This month we spoke with Ric Wasserman, local business owner and member of CFI’s first Board of Directors. You can still find Ric in our local food system as the owner of The Pigskin and The Corner on Union. Ric also currently sits on the Board of Directors at ACEnet. Read more about Ric’s time at CFI in the interview below.
How did you get involved with CFI and what was your role?
“When I started my first real business, World’s Best Bagels, I ended up talking to Leslie Schaller at ACEnet. I got a great amount of technical assistance from Leslie and ACEnet when I was starting that business, and when it was all over I asked if there was anything I could do to thank her [Leslie], and she asked me to be on the Board at Community Food Initiatives. She and I took a drive to Amesville one evening in late fall and went to the meeting at the Grange Hall where this nascent group was meeting. We walked into the room….it was mostly growers who were from the Amesville area. I had no frame of reference for the meeting, I just sat there and took it all in, and that’s how I became involved with CFI. The shared use kitchen incubator was the initial idea because that’s what allows growers to add value to their product, so they aren’t just selling a commodity as it comes up from the ground, but they’re selling a product, whether it’s salsa or barbecue sauce or pickled peppers. They can achieve significant growth like that.”
Do you have a favorite memory at CFI?
“That meeting in Amesville has to take it all. At that meeting, I met Jim Watchel, who has remained one of my closest friends over the past 25 or so years, and he stayed involved with CFI. Eventually, he became the first President of the CFI Board of Directors, and I became the first Vice President/Treasurer. I was probably on the Board for about four or six years. I was there through the time when we hired the first coordinator, which was a part-time position back in the day; the first hire was Porter Dunaway. I just remember a lot of meeting after that; we just met in the conference room at ACEnet, probably once each month. When we hired Porter, she was the first person that was employed at CFI, and she was paid a stipend, we didn’t have a payroll or anything like that. It was a very small organization searching for a mission at that time.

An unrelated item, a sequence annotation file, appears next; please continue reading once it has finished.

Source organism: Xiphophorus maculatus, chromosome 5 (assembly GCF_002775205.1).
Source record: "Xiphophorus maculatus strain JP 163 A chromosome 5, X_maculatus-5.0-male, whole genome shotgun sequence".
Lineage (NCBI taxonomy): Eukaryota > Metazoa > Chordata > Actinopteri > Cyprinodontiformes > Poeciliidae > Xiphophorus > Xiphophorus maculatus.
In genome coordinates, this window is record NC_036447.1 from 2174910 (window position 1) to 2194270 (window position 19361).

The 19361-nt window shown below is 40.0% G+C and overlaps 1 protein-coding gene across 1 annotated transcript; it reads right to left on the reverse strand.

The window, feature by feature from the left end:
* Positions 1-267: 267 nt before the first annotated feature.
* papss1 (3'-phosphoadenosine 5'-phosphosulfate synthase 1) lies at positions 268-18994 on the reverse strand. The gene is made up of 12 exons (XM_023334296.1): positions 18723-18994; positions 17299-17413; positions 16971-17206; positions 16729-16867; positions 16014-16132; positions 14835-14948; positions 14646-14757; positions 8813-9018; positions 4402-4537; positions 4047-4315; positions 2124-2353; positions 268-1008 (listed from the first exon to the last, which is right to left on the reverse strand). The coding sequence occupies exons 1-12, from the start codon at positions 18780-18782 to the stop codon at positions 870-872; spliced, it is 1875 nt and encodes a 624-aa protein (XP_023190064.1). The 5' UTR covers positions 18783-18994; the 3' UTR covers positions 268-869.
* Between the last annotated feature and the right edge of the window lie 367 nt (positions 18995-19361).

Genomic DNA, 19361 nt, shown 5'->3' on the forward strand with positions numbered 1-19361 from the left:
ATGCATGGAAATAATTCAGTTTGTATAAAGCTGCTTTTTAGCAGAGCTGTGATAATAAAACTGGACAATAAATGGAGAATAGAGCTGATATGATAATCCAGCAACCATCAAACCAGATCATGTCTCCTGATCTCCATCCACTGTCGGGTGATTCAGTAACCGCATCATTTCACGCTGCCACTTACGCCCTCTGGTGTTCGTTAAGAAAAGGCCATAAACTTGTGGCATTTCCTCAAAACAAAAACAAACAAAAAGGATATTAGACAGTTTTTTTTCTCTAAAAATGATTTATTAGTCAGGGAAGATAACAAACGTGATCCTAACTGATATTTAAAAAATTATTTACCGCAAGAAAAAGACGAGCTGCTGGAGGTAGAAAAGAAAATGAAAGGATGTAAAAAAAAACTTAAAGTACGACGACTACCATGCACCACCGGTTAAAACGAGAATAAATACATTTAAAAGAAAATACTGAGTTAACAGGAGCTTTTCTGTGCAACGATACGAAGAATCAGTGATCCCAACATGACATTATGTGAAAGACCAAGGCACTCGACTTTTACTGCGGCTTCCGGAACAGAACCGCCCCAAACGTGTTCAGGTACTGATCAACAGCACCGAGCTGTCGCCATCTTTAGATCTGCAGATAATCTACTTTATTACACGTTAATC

What do you think CFI contributes to the community?
I think it’s cool that they’ve found a niche in the local growing economy, here people who want to swap seeds or get information about growing, or for people who want it to become more than an avocation for them, CFI gives a lot of technical assistance for that. I’ve fallen out of touch with a lot of current programming, but I know there are community gardens, which is a great idea.
How have you seen CFI change over time?
I always have a little tiny bit of pride when I see CFI in the news doing something great. It was such an early stage concept when I was involved, so it’s great to see the growth. My role was limited; I owned a restaurant, so I was a potential customer for the growers, but my real role on the Board was to be an organizer, I was someone who understood the finances and could create a structure for the Board and all of that. Eventually, I did become the Chair of the Board, and that was all great. I feel good when I see that it [CFI] is still going – the business I had at the time isn’t, I sold it many years ago and it’s been sold since. World’s Best Bagels is dead, but CFI lives on, so it’s great to see.
What have you been doing since your time with CFI?
I’m on ACEnet’s Board; I did six years on the Planned Parenthood Board, I was very involved there for a long time. Of course, I have my businesses, I own The Pigskin uptown and I have some apartment buildings. I just opened a new restaurant called The Corner on Union, and I’ve been involved with the local Democrat party for a long time. I ran for office once; I came in second. I’m a local guy.